The Food Hall in Oslo is a food market which opened in 2012 in a former industrial hall by the Akers river, built in 1902. Today, the hall contains 30 grocery stores, restaurants, specialty food shops and eateries, bakers, bars and more, all offering high-quality products from Norway and abroad. We met with the manager of development at Aspelin Ramm, Frode Rønne Malmo. Learn more about the foodie paradise in the capital of Norway.
Malmo tells us that this is a place for individuals, families or companies to sample and socialize. The staff are proud of their products and love to talk about food you cannot find elsewhere in the capital.
Mathallen is located in the old hall on Vulkan with three floors with almost 3,500 square meters. In former times, iron elements were cast for railways and bridges here.
It is said that Scandinavia’s largest silver mine was located in the area where the Vulkan (Volcano) site is now located. Legend has it that a terrible dragon guarded the area and that this is one of the reasons why Oslo is where it is. Furthermore, the area was extremely important for the industrial revolution, with water saws and bridge factories. “We have attempted to incorporate this energetic development into the area’s overall design,” says Frode Rønne Malmo.
He adds, «Today, this is an informal place for everyone. There are no chain stores here, and the leases with the stores are from one to three years. They can be renewed, but it is important that our tenants fit in well with the environment. 3 of 30 leases are changed every year. 14 have been with us from the very beginning,” says Rønne Malmo.
The Food Hall
Several of the shops and eateries have their own serving areas, but it is also possible to enjoy your food in the common serving area of the Market. Although about 40% of visitors come from the local neighborhood, Mathallen has also become an attraction for all Oslo residents, particularly at the weekend. Before the corona, an increasingly number of foreign tourists found their way to Mathallen, and will probably be back again when the situation becomes more normal.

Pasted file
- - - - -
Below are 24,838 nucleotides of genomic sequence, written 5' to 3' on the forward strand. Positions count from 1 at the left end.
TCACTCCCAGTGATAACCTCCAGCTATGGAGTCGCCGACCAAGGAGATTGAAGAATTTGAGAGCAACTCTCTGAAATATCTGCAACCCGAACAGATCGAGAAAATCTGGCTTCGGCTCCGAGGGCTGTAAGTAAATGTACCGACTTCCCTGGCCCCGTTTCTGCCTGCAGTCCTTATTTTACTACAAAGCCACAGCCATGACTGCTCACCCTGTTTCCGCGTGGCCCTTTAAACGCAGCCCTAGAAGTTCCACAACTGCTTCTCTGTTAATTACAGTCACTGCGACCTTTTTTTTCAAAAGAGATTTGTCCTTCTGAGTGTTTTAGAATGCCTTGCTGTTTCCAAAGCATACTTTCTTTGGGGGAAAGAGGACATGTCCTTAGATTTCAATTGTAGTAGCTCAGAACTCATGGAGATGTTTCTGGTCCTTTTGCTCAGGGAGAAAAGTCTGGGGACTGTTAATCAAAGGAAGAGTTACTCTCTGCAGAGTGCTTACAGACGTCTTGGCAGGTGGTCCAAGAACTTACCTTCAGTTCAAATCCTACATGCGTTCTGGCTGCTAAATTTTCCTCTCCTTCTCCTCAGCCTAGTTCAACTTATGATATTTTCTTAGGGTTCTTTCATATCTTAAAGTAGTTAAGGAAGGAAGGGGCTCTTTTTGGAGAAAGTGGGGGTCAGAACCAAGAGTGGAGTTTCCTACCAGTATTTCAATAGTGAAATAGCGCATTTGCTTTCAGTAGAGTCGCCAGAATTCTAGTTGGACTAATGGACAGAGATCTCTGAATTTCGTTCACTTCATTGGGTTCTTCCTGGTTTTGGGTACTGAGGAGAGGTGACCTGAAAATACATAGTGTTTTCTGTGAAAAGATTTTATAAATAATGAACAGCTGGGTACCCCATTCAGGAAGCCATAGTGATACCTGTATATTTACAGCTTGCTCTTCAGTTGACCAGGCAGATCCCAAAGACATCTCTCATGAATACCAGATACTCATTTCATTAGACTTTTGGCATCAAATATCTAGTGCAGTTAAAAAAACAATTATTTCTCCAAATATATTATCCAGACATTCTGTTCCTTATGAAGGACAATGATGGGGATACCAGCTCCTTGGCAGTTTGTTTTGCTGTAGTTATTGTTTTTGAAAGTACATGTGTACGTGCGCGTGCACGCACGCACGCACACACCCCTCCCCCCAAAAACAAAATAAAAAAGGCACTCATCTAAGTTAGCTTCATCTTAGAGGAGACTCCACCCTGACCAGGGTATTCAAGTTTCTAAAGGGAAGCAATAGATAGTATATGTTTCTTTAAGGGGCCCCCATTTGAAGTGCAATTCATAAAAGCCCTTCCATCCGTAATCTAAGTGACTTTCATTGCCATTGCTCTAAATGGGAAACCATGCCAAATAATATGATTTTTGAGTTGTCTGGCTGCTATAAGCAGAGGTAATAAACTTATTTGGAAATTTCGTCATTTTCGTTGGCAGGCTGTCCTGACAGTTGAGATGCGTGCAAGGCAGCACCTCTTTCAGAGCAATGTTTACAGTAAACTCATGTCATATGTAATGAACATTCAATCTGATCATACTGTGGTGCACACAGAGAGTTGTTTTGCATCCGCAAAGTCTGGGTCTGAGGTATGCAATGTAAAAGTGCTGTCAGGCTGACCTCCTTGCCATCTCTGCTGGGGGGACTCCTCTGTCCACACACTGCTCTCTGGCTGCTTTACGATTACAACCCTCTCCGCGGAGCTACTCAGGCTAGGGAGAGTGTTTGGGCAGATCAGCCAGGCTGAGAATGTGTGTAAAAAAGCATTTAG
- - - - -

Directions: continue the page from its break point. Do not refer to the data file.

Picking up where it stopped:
“Cooking classes and events are an important part of activities here,” explains Malmo. For example, Årets Kokk (Chef of the Year, i.e. Norway’s official selection for the international Bocuse d’Or cooking competition) takes often place at Mathallen. By the way, Norway is the most awarded country in Bocuse d’Or. Mathallen has also hosted a number of current affairs programs and TV series, not to mention the many festivals taking place throughout the year.”
A world of food in one place
At present, visitors can enjoy Hungarian food at Bistro Budapest as well as a French creperie, Hopyard bar offers more than 200 different beers, French and Swedish founders at Le Pain have a pure passion and knowledge for bread and Via Italia is serving ecological food from Italy, just to mention a few. If you enjoy Fish & Ships, British visitors claim that the fish at Vulkanfisk is even better than at home.
You can find all the shops here.
If you’re in Oslo, be sure to check out Mathallen. You can get a great value meal at any one of the many food stalls, or mix and match your meals from different stalls the way we did. There are also several restaurants and eateries at the adjoining areas.
Check out Mathallen food hall if you’re ever in Oslo – it’s not far out from the center of Oslo (nothing much is, it’s a very walkable city), and well worth the trip.
Mathallen is closed on Mondays.
Staying in the area
If you want to stay in the area, Scandic Vulkan Hotel is a convenient design hotel. After the opening, the hotel was nominated for the European Design Awards for best lobby, lounge and public areas. “It was very important for both Scandic Hotel and the owner Aspelin Ramm that the city council took into account the site’s history,” said the creative director at the design agency Stylt Trampoli, who was responsible for the outline.
The Foodie Paradise in the Capital of Norway, written by Tor Kjolberg
All images © Tor Kjolberg/Daily Scandinavian, except photo of Scandic Vulkan Hotel © Scandic Hotels